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The Stanley Parable

November 17th, 2013 Leave a comment Go to comments

“All of his co-workers were gone, what could it mean?  Stanley had decided to go to the meeting room, perhaps he had missed a memo.” These are the first words you’ll hear and ironically, you’ll be hearing them more than once.  “The Stanley Parable”, an adventure game that is unlike any other I’ve experienced, is rather difficult to explain.  You’ll take on the role of Stanley, and while your adventure begins the same every time, your choices will determine how the story ends.  Think of it as a “Choose Your Own Adventure” book, something that you kids of the eighties and nineties can relate to.  It also bears a resemblance to “Portal” and “Anti-Chamber”, but without the mind-bending puzzles and with heavier emphasis on the narrative.  Before we explore the game any further, I’d like to quickly thank Davey Wreden from Galactic Cafe for providing me with a free press copy.

The Stanley Parable

The Stanley Parable (Windows)

The main menu allows the user to begin the game and adjust game options.  In the options menu, players will find your usual settings and then some.  You’ll be able to adjust screen resolution, fullscreen, overlay position, field of vision, keybinds, mouse settings, and a few extras that I’ll let you discover for yourself.  The controls aren’t all that complicated in that you’ll be moving around, pressing a button to interact, and ducking.  Yes, that’s really the extent of it…it’s an adventure, not a first-person shooter. For those of you who are curious about multiplayer, you shouldn’t be surprised to discover that this is purely a single player experience…oh but what an experience it is!

You’ll begin your experience from your little office inside an office building, but it doesn’t take long before you find out that all isn’t what it seems.  You see, “The Stanley Parable” isn’t so much of a game as it is a web of different storylines.  There will come a point throughout your travels where you’ll forced to make a choice.  You’ll experience a different ending, depending on the choices you make.  While I haven’t had the pleasure of experiencing them all, some have reported a total of about twenty endings, give or take.  Each of the narratives I experienced lasted ten to twenty minutes, on average.  Yes, you read that right…it won’t take long to reach an ending, but you’re free to go back and try a different route to see what other mysteries lie before you.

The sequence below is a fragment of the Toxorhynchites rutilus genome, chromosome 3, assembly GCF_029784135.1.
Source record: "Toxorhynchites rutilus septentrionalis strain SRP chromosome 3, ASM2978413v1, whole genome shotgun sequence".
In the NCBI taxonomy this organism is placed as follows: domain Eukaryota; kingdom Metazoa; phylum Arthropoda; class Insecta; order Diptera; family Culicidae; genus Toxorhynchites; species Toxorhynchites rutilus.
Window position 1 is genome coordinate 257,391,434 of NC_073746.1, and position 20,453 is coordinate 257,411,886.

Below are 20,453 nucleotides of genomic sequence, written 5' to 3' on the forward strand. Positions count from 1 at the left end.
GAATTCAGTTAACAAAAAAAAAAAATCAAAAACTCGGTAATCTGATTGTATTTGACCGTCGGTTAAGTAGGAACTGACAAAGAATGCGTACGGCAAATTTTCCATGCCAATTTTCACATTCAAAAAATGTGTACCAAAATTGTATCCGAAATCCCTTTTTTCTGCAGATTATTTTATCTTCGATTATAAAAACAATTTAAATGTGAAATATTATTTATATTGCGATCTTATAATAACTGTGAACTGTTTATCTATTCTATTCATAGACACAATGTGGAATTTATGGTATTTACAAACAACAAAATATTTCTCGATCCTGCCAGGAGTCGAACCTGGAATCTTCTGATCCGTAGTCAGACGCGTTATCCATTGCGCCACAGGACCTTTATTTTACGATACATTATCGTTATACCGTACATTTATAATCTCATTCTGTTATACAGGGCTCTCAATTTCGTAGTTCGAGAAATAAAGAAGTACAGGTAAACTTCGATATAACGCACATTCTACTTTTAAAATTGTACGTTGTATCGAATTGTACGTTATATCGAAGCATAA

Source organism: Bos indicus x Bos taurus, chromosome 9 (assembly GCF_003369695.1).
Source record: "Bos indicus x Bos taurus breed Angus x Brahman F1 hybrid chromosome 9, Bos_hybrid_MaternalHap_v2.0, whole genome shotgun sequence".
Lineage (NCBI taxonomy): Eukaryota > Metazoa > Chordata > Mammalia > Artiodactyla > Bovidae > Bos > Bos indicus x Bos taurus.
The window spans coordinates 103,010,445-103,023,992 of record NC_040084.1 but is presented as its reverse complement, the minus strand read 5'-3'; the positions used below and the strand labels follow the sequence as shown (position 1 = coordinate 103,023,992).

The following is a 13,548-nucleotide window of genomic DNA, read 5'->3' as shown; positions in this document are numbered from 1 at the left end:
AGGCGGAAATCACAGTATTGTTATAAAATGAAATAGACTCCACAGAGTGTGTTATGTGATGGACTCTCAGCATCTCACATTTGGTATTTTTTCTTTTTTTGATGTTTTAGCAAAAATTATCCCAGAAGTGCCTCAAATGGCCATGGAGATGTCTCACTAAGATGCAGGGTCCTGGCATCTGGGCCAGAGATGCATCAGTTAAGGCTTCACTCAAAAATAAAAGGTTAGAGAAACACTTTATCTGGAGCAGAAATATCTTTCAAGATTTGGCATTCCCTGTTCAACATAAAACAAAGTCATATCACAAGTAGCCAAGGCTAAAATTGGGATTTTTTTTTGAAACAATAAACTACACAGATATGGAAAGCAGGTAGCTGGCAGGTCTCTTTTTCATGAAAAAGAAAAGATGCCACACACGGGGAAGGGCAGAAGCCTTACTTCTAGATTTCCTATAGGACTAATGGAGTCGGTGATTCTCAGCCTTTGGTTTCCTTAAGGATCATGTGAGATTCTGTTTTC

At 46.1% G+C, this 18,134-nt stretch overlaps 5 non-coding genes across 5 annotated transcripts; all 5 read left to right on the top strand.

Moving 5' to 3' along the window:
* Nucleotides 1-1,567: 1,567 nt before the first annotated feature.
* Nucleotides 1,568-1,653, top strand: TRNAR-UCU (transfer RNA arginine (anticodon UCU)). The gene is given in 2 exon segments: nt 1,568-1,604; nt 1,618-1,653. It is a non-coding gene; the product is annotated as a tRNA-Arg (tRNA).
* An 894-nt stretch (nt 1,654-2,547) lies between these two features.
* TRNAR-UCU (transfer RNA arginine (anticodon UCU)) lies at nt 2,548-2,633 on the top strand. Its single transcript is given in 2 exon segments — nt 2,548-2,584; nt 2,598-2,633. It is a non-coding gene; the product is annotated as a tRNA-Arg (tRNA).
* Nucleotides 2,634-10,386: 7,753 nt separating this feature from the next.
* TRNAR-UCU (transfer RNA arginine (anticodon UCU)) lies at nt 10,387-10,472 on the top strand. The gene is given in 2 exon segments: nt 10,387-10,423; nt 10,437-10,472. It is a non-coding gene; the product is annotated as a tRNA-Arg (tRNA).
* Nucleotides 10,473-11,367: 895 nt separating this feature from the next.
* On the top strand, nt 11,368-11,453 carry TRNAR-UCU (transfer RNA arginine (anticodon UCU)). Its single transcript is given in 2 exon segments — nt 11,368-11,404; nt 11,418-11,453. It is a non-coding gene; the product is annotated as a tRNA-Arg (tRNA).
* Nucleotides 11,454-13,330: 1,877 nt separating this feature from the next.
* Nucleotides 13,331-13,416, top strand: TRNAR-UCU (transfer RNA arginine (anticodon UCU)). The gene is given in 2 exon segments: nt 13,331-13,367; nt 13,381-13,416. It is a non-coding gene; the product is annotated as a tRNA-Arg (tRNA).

The game itself, I found, seems to pride itself on being cryptic and humorous at the same time.  While you’re going about your business, choosing different paths and the like, a narrator will be commentating in a not so usual way.  It reminded me of the narrator in “Bastion” in that he directly responded to my actions within the environment.  When I got sidetracked by a broom closet, for example, he made a note to both report and chastise what I was doing. While this narrator does tell a story and direct you on where you should be going, you’re free to go off on tangents as you see fit.  In one instance, I was directed to go through a particular door but chose to do something completely different.  I purposely ignored everything the narrator was telling me to do, resulting in him losing his patience exponentially.  Call me a rebel, but I was having too much fun.

The Stanley Parable

This is but one path that leads to absolutely no answers.

Interestingly enough, “The Stanley Parable” has actually been around for a few years.  It started as a mod on the Source engine and was eventually remade to become its very own entity. Admittedly, this is the first I’ve heard of it…though I’m not sure how I lived without having ever played it.  Along those lines, “The Stanley Parable” is pure genius, wrapped up in a humor-filled blanket that I refuse to take off anytime soon.  An individual storyline doesn’t take long to complete, so you’ll be able to complete a few and come back to it the next day just to see what else you can find.  I’ve made the reference before, but this truly is a great “Choose Your Own Adventure” story that you won’t want to play just once.  Easily worth the $14.99 price tag, in my opinion.  There’s a free demo should you wish to try before you buy, but I’ve found it to be a separate gem of its own containing content that I didn’t see in the regular game.  It’s definitely worth a look, even if you already plan to purchase the game.

Final Verdict: 9/10

You can learn more about and purchase “The Stanley Parable” by visiting the following websites:



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